Tyshon King named Player of the Year

Bishop McNamara senior running back Tyshon King breaks several tackles during a game against Aurora Central Catholic this season. King ran for a single-season area-record 48 touchdowns and was named the Daily Journal Player of the Year.

As a student at Kankakee junior high, Tyshon King used to read the Daily Journal on the way home from school every day.

And every day during football season of his eighth-grade year, the fall of 2014, he found motivation in the sports section, where he read the triumphant tales of Bishop McNamara’s up-and-coming sophomore and junior classes.

“I used to read the newspaper after school, and it was always Jonathan Ward, Ariez Andrew and Chris Bell doing this and that,” King said. “One day, after no talking or anything, I just went to my mom and told her I wanted to go to (Bishop McNamara).”

And four years later, it is now King’s efforts that spent the fall cramming newspapers across the state. King rushed for 2,318 yards and set a new single-season area record with 48 rushing touchdowns on his way to being crowned the Daily Journal Player of the Year.

Irish coach Rich Zinanni said he knew King would reach this level of prep stardom early in King’s time at McNamara.

“Tyshon is one of those kids, you can just tell in their eyes, they’re just focused,” Zinanni said. “They have great concentration; they refuse to lose and have the will to get the job done.

“Tyshon is special in that regard; he just has that extra thing about him.”

Although Zinanni quickly realized King’s potential, his path was still filled with forks. But after years of dedication and countless hours mastering his craft, it has all paid off for the Kankakee native.

After dominating at running back for the last three years of his junior football days with the Eastside Bulldogs in Kankakee, King faced a quick reality check when he took in his first practice with the Irish as a freshmen, a season he spent on the defensive side of the ball.

“You’re so used to being the best player on your team, and now you’re here with a lot of the other best players in the area, it was an adjustment,” King said. “That was the first time I didn’t start on offense; I played linebacker.”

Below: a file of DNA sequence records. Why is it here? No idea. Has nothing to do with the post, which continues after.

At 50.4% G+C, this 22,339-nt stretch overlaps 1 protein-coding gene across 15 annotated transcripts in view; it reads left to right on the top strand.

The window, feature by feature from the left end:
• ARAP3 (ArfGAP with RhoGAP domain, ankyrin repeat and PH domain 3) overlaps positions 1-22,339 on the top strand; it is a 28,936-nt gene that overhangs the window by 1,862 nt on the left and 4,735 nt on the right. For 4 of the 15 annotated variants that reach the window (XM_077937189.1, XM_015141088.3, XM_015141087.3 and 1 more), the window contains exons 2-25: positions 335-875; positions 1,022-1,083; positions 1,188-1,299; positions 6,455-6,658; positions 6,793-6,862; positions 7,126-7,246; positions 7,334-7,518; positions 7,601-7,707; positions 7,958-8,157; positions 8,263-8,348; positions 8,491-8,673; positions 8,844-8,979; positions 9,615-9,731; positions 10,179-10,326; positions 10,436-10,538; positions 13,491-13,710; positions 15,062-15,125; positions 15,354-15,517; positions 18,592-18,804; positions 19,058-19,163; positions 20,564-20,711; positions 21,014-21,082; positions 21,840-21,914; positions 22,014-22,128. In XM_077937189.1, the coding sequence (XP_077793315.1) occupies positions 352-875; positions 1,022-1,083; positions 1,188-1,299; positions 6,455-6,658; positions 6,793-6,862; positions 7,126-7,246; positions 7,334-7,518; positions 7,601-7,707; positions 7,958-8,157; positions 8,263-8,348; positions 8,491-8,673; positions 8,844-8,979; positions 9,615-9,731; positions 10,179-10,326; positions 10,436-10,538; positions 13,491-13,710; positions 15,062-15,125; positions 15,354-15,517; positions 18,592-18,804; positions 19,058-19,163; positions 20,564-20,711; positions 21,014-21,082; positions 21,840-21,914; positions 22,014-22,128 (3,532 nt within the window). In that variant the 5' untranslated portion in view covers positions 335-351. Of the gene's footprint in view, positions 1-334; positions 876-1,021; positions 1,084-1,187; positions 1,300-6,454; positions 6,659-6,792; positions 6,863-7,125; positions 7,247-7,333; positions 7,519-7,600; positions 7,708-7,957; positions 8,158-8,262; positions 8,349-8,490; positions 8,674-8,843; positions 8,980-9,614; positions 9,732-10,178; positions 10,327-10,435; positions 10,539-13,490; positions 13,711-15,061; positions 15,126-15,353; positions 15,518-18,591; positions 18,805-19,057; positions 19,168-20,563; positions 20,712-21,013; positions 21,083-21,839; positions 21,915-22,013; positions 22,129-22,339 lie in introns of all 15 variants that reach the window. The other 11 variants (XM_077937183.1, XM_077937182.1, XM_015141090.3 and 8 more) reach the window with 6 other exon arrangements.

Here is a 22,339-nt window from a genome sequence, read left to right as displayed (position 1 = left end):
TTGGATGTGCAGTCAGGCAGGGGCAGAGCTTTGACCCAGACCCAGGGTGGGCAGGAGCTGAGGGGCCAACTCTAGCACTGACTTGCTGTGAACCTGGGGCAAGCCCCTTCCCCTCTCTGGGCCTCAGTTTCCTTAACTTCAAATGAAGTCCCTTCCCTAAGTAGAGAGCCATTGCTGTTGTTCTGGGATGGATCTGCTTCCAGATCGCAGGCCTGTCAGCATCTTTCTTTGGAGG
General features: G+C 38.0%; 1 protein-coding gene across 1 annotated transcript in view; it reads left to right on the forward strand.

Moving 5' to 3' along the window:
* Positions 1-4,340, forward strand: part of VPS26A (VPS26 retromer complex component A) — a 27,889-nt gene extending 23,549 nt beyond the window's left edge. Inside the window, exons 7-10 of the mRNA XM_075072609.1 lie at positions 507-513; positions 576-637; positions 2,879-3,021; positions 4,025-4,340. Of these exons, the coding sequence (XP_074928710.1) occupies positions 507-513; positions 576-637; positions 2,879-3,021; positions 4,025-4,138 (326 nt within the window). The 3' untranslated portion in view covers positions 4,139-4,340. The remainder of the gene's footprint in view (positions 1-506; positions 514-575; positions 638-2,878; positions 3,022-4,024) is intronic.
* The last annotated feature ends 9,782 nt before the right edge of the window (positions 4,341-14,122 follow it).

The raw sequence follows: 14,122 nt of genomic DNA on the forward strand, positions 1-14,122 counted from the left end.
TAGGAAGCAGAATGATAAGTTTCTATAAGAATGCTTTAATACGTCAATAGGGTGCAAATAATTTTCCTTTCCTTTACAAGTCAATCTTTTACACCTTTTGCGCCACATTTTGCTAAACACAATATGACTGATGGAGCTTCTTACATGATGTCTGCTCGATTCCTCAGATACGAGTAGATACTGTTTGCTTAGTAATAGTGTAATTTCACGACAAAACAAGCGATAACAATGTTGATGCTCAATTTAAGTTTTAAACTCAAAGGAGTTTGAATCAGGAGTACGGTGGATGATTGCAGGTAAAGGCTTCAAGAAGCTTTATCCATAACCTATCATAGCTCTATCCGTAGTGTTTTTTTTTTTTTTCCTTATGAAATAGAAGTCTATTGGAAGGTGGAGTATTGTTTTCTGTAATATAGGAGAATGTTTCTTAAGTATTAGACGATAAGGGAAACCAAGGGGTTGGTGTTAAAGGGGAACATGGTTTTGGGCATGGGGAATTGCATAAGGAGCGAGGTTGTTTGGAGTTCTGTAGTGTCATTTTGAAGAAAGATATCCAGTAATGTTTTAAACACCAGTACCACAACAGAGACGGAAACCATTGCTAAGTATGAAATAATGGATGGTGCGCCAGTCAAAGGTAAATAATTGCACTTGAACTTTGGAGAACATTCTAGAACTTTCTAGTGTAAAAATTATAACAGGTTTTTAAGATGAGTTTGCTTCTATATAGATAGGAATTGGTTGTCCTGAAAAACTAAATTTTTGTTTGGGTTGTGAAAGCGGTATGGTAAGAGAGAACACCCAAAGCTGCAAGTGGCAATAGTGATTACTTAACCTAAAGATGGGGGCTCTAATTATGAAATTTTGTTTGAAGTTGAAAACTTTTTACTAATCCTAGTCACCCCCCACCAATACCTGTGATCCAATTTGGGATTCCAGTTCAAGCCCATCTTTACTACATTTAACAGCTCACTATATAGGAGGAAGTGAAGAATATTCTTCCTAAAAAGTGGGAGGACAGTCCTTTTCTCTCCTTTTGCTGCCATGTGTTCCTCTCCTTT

A broken wrist ended King’s freshman season early, preventing him from dressing for the playoffs. That fall, the Irish capped off a 12-1 season with a 50-7 win against Tolono Unity to win the school’s fifth state championship.

Ward capped off a historic season of his own, compiling 2,165 rushing yards and 32 touchdowns and finishing second in the area with 83 career rushing touchdowns, numbers King aspired to obtain for himself.

“It was just seeing them win state, seeing them on TV after how hard they worked,” King said. “I was like, ‘That’s where I want to be.’”

But after bouncing between the JV and varsity squads as a running back during his sophomore year, King transitioned to full-time varsity football his junior year as a linebacker and fullback.

“I saw what (Ward) did, and in my heart of hearts, I knew that’s what I could do,” King said. “My junior year, I touched the ball more than 10 times once and was more of a defensive player.

“I’m not the type of guy to be selfish. I want to work for what I achieve, and I knew what I could do if I worked hard for it.”

And work King did. His offseason training began the moment he learned the Irish would be forfeiting their final game of the season at Hope Academy, driving down Brookmont Boulevard to Gold Star Gym to work with trainer David Gerard.

“I told Tyshon, ‘You’ve got to put the work in if you want to be successful,’” Gerard said. “A lot of these kids that play in college are talented, but it’s the ones that want to work that have success.

“He put in the work and there’s no doubt he’s got the talent.”

And Gerard who wasn’t the only one that felt that way. Zinanni knew King would eventually fill the role of lead running back, but also knew King was too talented at other, more scarce positions.

In fact, if he hadn’t helped the Irish offense to such a dominating season, King would have played less running back and more defense.

“Because of our limited numbers, we have to have all our players fit in certain positions,” Zinanni said. “We knew this was going to be his year, but we also thought he would have to play more defense, but he didn’t because we had so many big leads.”

As for what the future holds for the Metro Suburban Conference Player of the Year, King still is talking with schools and receiving offers. While the proof is in the pudding that the elusive-yet-bruising back can be effective offensively, Zinanni said he hopes colleges don’t lose sight of the versatility King brings to the gridiron.

“He was one of our top linebackers and ended up being one of our top corners after playing there a lot over the summer,” Zinanni said. “As the colleges are coming in, we talk to them and tell then he can do a lot of things; he could be recruited as an athlete and do different things for a program.”

While King will certainly relish the opportunity to play college football, his top priority at the moment is to serve someone a new wave of area youth can look up to, much like he looked up to the Fighting Irish who came before him.

“You don’t realize it’s a dream come true until it happens,” King said. “For me to walk somewhere and have a kid recognize me, tell me I had a good game and he wants to go to Mac because of me, that’s all you can ask for; it melts your heart.

“I just want to inspire kids ... if you keep working for it, you’re going to achieve it.”

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